The Extinction Rebellion begins in Australia

Today saw the start of the Extinction Rebellion (XR) movement in Australia.

In Melbourne, a crowd of around 150 gathered in Treasury Place to deliver a Climate Emergency Declaration to a government building. They marched in protest against both the state and federal governments, led by a group of “climate guardians” dressed in angel costumes, chanting slogans such as “Coal, don’t dig it, leave it in the ground, it’s time to get with it”.

The federal offices avoided any confrontation with the peaceful protestors, locking their gates as the crowd approached. Nevertheless, demonstrators read out the Declaration and handed a copy through the gate to a security officer.

Parallel events were held in Sydney, Brisbane, and Adelaide.

The Australian protests have not received any media attention to my knowledge. But today was merely the beginning of a planned campaign of civil disobedience which has already had considerable success in the United Kingdom.

London’s Extinction Rebellion was launched last Halloween by over a thousand protestors, of whom 15 were arrested for deliberately sitting in the road outside Parliament. In two open letters published in the Guardian, the Extinction Rebellion was endorsed by approximately 200 high-profile figures including scientists and academics from various fields.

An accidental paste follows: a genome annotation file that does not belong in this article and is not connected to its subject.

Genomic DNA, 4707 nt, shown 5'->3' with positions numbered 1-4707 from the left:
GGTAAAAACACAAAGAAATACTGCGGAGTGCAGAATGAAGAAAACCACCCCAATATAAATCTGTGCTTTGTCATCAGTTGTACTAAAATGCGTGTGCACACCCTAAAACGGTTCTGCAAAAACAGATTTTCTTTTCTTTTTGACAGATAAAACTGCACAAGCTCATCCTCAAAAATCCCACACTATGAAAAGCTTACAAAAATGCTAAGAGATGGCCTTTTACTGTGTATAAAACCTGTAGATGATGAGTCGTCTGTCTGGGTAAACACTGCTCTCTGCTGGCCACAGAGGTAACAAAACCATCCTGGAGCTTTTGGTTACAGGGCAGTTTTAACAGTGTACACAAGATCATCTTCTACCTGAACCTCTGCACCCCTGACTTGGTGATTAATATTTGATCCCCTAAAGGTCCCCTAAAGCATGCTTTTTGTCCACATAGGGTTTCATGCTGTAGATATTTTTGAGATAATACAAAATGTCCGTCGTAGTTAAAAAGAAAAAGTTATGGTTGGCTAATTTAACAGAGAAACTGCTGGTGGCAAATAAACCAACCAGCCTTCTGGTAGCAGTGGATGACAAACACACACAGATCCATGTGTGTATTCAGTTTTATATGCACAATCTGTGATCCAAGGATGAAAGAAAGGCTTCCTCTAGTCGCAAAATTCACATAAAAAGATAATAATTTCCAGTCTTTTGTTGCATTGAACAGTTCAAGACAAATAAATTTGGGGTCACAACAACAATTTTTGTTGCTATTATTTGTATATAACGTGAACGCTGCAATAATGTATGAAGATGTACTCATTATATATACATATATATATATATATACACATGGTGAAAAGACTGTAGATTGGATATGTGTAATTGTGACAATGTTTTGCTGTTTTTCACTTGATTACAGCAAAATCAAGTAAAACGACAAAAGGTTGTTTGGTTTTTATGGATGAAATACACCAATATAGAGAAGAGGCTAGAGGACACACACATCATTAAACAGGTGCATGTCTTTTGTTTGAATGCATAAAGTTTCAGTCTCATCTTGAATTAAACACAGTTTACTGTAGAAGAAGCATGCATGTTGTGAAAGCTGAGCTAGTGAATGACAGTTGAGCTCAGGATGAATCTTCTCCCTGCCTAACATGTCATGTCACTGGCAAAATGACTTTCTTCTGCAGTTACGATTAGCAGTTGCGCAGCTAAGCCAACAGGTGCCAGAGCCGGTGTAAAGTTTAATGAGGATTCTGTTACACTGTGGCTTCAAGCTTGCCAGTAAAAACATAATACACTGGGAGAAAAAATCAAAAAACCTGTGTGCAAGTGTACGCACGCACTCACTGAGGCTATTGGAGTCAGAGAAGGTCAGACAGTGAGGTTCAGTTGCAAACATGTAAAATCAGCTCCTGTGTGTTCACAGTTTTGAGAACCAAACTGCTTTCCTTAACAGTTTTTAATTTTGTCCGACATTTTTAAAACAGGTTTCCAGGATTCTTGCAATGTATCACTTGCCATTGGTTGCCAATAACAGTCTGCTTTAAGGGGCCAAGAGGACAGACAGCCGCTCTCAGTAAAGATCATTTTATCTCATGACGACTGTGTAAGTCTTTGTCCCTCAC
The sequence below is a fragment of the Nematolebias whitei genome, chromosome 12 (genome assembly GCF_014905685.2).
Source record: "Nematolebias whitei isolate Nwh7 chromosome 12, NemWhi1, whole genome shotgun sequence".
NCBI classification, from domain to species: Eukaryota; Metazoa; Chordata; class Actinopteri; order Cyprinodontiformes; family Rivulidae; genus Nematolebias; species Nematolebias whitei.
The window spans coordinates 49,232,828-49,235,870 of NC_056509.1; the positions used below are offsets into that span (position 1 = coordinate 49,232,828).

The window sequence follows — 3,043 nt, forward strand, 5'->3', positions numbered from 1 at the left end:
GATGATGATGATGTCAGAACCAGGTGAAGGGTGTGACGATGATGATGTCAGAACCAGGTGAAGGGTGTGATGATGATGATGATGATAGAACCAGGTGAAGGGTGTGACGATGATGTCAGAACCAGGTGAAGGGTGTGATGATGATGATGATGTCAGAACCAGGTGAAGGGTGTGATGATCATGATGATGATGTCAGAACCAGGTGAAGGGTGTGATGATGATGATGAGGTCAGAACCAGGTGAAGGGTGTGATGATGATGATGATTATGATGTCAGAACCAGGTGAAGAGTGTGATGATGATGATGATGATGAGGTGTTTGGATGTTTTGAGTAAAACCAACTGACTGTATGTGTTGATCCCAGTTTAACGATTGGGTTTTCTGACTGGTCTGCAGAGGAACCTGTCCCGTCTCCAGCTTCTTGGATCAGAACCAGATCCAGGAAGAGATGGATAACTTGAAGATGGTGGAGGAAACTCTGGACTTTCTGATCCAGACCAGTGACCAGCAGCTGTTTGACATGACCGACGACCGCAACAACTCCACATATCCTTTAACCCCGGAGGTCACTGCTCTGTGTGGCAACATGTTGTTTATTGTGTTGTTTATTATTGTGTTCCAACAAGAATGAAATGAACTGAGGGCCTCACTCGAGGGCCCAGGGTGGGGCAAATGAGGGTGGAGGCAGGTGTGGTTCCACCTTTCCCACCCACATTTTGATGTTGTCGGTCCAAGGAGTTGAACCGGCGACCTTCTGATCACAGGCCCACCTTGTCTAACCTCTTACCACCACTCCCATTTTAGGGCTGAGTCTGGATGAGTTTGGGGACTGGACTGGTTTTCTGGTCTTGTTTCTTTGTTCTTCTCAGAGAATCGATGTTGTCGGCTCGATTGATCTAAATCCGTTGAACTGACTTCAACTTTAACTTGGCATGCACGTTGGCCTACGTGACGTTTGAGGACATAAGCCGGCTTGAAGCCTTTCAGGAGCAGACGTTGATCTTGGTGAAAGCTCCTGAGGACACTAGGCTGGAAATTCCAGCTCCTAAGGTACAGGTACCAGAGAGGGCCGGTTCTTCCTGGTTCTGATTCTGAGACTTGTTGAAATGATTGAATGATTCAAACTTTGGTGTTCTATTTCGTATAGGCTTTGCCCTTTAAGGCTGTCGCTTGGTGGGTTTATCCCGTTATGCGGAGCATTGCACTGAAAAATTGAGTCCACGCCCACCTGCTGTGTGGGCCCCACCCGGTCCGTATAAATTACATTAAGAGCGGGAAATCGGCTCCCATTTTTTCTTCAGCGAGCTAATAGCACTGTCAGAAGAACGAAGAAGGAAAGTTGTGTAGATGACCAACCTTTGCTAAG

The London campaign continued over the following weeks, as thousands of activists blocked major roads and bridges to disrupt traffic. Other tactics included activists gluing themselves to the doors of government departments, graffiti-ing government buildings, and partially shutting down an airport which plans to expand.

In one case 6,000 people disrupted traffic for several hours, and over 130 activists were arrested. Getting arrested is at the core of the movement’s strategy to use civil disobedience to disrupt society and show their commitment to the cause.

The movement helped convince several British councils, including the City of London, to declare a Climate Emergency.

Extinction Rebellion is associated with a far-left group called RisingUp! and its template for radical organizing. It aims to mobilize 3.5% of the population to leave their comfort zones and engage in nonviolent resistance to bring down the system. However their approach sounds like it is relatively hands-off, allowing decentralized organizing as long as everyone is in line with the basic values.

Why the urgency? To quote the Extinction Rebellion website:

Scientists believe we have entered a period of abrupt climate breakdown. The Earth’s atmosphere is already over 1°C warmer than pre-industrial levels and the chance of staying below the 2°C limit set in the Paris Agreement is tiny. Projections show we are on course for 3 degrees of warming and probably much higher.